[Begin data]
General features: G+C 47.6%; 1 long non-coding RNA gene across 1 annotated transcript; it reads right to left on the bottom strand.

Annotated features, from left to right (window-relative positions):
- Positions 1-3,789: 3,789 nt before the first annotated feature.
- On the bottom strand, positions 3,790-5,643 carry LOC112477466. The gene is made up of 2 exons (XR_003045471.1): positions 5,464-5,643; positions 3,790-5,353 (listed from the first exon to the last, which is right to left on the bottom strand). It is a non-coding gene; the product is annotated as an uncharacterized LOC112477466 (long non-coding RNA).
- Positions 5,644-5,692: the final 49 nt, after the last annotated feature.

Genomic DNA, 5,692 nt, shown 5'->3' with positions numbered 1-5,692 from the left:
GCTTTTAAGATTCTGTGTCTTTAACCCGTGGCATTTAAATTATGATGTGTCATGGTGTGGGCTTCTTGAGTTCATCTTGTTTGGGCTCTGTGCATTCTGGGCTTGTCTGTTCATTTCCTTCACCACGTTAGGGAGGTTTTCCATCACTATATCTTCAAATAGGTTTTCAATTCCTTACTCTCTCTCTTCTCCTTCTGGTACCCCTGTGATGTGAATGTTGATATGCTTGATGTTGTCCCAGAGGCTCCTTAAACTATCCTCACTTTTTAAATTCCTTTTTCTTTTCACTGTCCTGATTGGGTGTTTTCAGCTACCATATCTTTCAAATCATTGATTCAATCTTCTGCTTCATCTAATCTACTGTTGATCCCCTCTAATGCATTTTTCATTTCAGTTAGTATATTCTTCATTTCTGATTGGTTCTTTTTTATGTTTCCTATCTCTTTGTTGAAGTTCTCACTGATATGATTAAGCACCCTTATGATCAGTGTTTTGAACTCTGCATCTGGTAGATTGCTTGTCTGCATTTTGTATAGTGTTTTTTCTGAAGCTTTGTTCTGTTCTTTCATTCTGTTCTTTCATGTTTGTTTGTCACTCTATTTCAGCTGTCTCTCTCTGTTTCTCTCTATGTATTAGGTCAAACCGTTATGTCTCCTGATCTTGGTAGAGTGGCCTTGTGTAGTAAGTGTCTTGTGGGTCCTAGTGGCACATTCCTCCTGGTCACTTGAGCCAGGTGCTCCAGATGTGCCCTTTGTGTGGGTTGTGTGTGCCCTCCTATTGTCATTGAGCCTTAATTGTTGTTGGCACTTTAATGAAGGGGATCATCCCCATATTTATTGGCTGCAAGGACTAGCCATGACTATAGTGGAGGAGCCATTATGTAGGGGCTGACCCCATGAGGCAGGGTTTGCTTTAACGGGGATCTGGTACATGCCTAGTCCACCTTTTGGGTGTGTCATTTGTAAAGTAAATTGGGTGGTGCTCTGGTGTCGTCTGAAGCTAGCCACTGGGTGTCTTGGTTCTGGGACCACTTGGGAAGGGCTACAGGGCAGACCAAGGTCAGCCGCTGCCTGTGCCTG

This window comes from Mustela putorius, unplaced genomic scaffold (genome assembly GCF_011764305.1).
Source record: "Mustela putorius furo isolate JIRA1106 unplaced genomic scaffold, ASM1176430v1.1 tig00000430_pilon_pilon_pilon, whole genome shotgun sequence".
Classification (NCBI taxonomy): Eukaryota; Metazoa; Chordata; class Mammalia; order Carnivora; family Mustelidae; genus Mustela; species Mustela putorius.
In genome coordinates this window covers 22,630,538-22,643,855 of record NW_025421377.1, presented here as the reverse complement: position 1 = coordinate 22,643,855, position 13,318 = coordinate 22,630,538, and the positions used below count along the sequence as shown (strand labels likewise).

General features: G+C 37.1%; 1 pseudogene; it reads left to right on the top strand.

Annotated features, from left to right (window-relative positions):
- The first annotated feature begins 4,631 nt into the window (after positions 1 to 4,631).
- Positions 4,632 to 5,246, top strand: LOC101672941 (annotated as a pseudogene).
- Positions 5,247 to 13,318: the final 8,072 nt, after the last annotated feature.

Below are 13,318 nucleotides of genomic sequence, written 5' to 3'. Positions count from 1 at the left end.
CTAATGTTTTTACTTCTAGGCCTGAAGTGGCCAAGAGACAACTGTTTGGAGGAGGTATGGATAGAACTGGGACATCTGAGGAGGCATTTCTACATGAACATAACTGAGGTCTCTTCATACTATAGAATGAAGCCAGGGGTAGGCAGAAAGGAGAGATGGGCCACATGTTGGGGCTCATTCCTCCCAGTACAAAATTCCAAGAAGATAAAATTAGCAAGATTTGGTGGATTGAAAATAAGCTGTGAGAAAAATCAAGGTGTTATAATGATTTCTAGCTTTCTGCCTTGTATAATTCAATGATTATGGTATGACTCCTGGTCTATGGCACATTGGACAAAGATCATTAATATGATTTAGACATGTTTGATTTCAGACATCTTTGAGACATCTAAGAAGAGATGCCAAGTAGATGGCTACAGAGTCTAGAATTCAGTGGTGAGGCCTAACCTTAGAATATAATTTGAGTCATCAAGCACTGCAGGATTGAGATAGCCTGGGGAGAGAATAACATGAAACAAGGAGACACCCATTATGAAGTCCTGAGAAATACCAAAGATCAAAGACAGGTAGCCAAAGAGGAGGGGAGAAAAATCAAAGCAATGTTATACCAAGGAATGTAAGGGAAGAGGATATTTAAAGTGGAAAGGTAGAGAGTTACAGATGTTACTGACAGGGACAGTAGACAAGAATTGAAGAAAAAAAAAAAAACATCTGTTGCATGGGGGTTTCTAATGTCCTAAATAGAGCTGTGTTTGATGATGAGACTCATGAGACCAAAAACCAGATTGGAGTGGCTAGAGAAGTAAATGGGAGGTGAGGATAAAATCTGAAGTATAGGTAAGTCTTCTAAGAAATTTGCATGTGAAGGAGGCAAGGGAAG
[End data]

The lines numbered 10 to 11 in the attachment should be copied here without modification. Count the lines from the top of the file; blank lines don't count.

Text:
Classification (NCBI taxonomy): Eukaryota; Metazoa; Chordata; class Mammalia; order Carnivora; family Mustelidae; genus Mustela; species Mustela putorius.
In genome coordinates this window covers 22,630,538-22,643,855 of record NW_025421377.1, presented here as the reverse complement: position 1 = coordinate 22,643,855, position 13,318 = coordinate 22,630,538, and the positions used below count along the sequence as shown (strand labels likewise).